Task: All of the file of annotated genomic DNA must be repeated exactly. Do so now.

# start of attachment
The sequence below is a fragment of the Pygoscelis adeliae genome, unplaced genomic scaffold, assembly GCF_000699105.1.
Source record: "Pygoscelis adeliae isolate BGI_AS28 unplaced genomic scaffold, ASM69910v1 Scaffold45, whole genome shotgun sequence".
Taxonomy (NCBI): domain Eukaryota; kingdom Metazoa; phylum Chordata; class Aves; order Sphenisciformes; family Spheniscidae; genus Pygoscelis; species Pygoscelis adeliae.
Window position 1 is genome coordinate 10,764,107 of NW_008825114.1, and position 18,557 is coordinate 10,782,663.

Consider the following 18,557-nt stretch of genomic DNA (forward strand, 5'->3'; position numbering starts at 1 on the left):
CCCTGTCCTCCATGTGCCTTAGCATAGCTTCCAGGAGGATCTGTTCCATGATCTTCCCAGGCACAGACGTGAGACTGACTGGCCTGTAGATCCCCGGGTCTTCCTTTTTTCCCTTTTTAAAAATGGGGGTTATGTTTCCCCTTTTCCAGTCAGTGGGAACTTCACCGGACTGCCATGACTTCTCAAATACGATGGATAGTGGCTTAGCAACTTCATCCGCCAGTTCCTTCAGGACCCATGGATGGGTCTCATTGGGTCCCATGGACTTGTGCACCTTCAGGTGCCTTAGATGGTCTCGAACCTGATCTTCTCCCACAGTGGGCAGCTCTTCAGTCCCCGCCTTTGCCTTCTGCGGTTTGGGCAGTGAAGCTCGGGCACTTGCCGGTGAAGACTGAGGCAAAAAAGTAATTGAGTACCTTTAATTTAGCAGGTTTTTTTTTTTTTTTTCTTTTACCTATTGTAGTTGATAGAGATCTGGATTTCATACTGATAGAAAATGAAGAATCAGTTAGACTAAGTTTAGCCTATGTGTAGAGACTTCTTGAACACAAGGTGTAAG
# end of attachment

The sequence below is a fragment of the Pygoscelis adeliae genome, unplaced genomic scaffold, assembly GCF_000699105.1.
Source record: "Pygoscelis adeliae isolate BGI_AS28 unplaced genomic scaffold, ASM69910v1 Scaffold45, whole genome shotgun sequence".
Taxonomy (NCBI): domain Eukaryota; kingdom Metazoa; phylum Chordata; class Aves; order Sphenisciformes; family Spheniscidae; genus Pygoscelis; species Pygoscelis adeliae.
Window position 1 is genome coordinate 10,764,107 of NW_008825114.1, and position 18,557 is coordinate 10,782,663.

Consider the following 18,557-nt stretch of genomic DNA (forward strand, 5'->3'; position numbering starts at 1 on the left):
CCCTGTCCTCCATGTGCCTTAGCATAGCTTCCAGGAGGATCTGTTCCATGATCTTCCCAGGCACAGACGTGAGACTGACTGGCCTGTAGATCCCCGGGTCTTCCTTTTTTCCCTTTTTAAAAATGGGGGTTATGTTTCCCCTTTTCCAGTCAGTGGGAACTTCACCGGACTGCCATGACTTCTCAAATACGATGGATAGTGGCTTAGCAACTTCATCCGCCAGTTCCTTCAGGACCCATGGATGGGTCTCATTGGGTCCCATGGACTTGTGCACCTTCAGGTGCCTTAGATGGTCTCGAACCTGATCTTCTCCCACAGTGGGCAGCTCTTCAGTCCCCGCCTTTGCCTTCTGCGGTTTGGGCAGTGAAGCTCGGGCACTTGCCGGTGAAGACTGAGGCAAAAAAGTAATTGAGTACCTTTAATTTAGCAGGTTTTTTTTTTTTTTTTCTTTTACCTATTGTAGTTGATAGAGATCTGGATTTCATACTGATAGAAAATGAAGAATCAGTTAGACTAAGTTTAGCCTATGTGTAGAGACTTCTTGAACACAAGGTGTAAG